The proposal of Colombia’s chief peace negotiator to organize an”enormous” extra-congressional coalition and save the country’s endangered peace process was well supported in Congress, local media reported.
Former negotiator Humberto de la Calle claims that a coalition, not only in Congress, but of peace advocates and grass-roots organizations must come together to rescue the peace process from utter demise.
“I think it is pertinent and timely to take the initiative to work for the largest, most comprehensive and flexible alliance to reach fundamental agreements on how to implement the peace agreements as soon as possible,” Senator Ivan Cepeda of the Marxist Democratic Police party stated.
De la Calle’s proposal would most likely include the U Party, the Liberals, Radical Change, the Polo, Citizen Option and “the greens,” whom have been proponents of the peace process, which has come under threat after the Constitutional Court surprisingly rewound its full approval of the peace deal.
Several political representatives have come out in support of his plan with Liberal senator Luis Fernando Velasco reaffirming the importance of a “sustainable coalition” that will prevent the terms of the agreement being thorn apart piece by piece.
Senator Roy Barreras of President Juan Manuel Santos‘ U Party declared that he was “in total agreement” with the proposal put forward by de la Calle claiming that “the coalition he advocates is indispensable.”
Barreras considers the coalition to be of huge importance ahead of the 2018 presidential election to ensure that the agreement, which brought an end to more than half a century of conflict is not hijacked and sabotaged by those opposed to it.
Regardless of the candidate and the party that represents the coalition, Barrera believes that the interests of those seeking a future for Colombia that is based on the principle of peace must be protected.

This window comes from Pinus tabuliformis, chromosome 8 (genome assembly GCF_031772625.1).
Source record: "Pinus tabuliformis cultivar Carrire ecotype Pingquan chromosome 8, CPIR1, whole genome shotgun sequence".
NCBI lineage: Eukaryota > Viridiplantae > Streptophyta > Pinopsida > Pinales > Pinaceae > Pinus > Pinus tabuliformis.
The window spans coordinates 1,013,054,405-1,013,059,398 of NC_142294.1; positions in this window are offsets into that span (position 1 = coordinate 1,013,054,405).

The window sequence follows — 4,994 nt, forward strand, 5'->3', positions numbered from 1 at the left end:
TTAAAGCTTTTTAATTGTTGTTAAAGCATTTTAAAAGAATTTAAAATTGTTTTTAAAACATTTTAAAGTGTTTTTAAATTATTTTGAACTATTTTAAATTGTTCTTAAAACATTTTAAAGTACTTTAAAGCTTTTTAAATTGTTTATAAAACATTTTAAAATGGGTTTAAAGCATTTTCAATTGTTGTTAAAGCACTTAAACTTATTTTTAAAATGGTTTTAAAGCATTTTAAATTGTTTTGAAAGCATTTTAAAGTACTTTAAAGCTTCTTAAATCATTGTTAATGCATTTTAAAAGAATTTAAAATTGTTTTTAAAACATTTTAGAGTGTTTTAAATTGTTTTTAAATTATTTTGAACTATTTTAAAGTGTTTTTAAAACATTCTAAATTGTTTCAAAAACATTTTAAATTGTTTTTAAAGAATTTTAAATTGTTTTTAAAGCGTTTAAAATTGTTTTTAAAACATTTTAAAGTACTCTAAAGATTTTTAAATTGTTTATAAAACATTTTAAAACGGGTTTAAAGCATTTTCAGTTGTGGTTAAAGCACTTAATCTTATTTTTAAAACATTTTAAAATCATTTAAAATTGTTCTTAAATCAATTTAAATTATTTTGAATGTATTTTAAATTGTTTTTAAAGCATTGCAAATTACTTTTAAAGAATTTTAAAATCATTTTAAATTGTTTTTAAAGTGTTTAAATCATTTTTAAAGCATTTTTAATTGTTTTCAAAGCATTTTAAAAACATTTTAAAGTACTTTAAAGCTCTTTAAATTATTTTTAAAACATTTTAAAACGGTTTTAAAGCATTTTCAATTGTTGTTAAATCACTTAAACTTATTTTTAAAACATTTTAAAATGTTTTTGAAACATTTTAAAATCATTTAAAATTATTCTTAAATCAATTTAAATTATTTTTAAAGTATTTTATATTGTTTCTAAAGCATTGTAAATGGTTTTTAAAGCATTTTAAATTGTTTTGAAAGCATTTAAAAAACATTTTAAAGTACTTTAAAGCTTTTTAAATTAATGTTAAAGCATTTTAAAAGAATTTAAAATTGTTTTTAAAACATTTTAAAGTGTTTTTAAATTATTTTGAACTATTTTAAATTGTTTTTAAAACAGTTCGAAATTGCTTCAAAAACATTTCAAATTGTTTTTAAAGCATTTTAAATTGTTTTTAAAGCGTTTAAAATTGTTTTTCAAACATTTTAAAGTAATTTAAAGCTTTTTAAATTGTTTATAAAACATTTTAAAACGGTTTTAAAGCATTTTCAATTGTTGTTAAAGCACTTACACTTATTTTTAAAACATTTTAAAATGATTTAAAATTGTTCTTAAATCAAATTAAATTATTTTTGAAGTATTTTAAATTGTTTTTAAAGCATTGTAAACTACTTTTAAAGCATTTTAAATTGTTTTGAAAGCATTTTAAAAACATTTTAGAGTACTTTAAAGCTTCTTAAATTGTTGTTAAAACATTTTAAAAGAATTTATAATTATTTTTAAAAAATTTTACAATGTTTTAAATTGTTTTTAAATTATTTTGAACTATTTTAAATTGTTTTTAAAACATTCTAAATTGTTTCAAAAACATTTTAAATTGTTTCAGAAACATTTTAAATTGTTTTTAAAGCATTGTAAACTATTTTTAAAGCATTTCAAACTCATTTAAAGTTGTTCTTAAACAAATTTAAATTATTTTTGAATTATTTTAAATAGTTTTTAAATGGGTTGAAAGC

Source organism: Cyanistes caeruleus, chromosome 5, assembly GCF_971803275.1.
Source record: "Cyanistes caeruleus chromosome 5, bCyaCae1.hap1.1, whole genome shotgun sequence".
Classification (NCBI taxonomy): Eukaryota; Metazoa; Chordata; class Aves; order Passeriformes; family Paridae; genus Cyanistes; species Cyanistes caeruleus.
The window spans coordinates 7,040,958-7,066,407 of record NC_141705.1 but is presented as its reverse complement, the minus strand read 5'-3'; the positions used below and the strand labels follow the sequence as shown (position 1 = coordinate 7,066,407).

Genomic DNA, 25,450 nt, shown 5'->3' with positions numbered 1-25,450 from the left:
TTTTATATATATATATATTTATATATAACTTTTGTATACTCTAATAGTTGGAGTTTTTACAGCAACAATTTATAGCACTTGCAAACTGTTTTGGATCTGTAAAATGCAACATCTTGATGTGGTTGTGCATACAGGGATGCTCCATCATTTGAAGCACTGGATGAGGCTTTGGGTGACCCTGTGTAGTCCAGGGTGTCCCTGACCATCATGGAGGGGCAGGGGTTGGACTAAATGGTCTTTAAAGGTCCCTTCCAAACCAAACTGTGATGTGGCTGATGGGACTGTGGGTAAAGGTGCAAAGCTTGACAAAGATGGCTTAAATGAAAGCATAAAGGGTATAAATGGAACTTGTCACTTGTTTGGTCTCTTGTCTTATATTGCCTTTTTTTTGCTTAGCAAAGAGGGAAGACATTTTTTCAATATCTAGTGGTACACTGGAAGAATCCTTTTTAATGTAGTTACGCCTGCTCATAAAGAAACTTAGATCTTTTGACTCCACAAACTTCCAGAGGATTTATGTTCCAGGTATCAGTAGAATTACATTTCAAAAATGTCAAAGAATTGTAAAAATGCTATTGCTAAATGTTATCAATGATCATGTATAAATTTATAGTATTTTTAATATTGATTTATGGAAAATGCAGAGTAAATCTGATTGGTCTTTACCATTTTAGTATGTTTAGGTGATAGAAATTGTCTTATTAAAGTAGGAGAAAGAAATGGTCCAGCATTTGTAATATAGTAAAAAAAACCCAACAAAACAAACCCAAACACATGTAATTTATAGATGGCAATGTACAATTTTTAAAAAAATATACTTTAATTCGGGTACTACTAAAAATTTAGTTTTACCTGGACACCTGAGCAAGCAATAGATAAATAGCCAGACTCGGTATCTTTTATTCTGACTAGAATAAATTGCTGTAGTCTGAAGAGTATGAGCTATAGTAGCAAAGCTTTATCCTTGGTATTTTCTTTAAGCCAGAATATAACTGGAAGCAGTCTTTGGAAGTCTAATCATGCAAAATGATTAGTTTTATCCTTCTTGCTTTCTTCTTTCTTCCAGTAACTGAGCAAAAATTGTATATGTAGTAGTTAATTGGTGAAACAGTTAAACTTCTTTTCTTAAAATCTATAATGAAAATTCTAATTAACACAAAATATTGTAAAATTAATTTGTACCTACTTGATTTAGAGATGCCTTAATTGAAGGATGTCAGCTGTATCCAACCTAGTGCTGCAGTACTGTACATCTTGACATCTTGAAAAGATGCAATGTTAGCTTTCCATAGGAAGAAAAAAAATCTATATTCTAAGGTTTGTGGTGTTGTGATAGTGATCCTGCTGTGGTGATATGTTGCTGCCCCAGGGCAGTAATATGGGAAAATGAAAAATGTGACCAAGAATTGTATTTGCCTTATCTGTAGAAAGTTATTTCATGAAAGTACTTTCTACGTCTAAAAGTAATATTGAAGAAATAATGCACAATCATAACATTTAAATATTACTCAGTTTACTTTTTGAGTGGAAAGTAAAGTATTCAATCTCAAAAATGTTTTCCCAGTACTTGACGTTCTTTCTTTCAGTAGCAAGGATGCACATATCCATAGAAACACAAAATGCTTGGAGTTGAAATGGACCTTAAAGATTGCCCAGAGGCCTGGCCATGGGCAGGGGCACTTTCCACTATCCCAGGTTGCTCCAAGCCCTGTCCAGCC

De la Calle’s call for comes in the aftermath the shock retraction of the Constitutional Court of the so-called fast-track mechanism that was included in the peace deal in December to legally protect the government and the FARC’s compliance to the pact.
The court ruling has essentially thrown the peace process up in the air opening the door for congress to reject parts of the peace deal that are already being executed, potentially undoing years of international negotiations.
The government’s chief negotiator described the decision as “serious” and “deceptive” considering it to be a “profound mistake” on the part of the court.
Hernan Penagos of the U Party thought de la Calle’s issued his support believing it to be a “correct assessment,” praising the call on society to accompany the agreement.
While de la Calle’s proposal has been widely welcomed, Colombia’s opposition has inevitably slated the idea with Senator Alfredo Rangel accusing him of seeking “a great coalition to defend impunity and all the concessions he made to the FARC.”
The latest decision by the Constitutional Court places the whole peace process at a very dangerous juncture in that it seriously compromises the ability of the Santos administration to deliver on the implementation of the peace accords.
The process has already been fiercely resisted by a hard-right minority opposition centered around former President Alvaro Uribe and his Democratic Center party, powerful dissident elements within the military, paramilitary groups, ELN guerrillas and drug traffickers alike.
When the government failed to deliver peace in 1985, it marked the beginning of a political genocide. After the AUC demobilized in 2006, 2,000 paramilitaries were assassinated. If Santos also fails, the consequences too could be disastrous.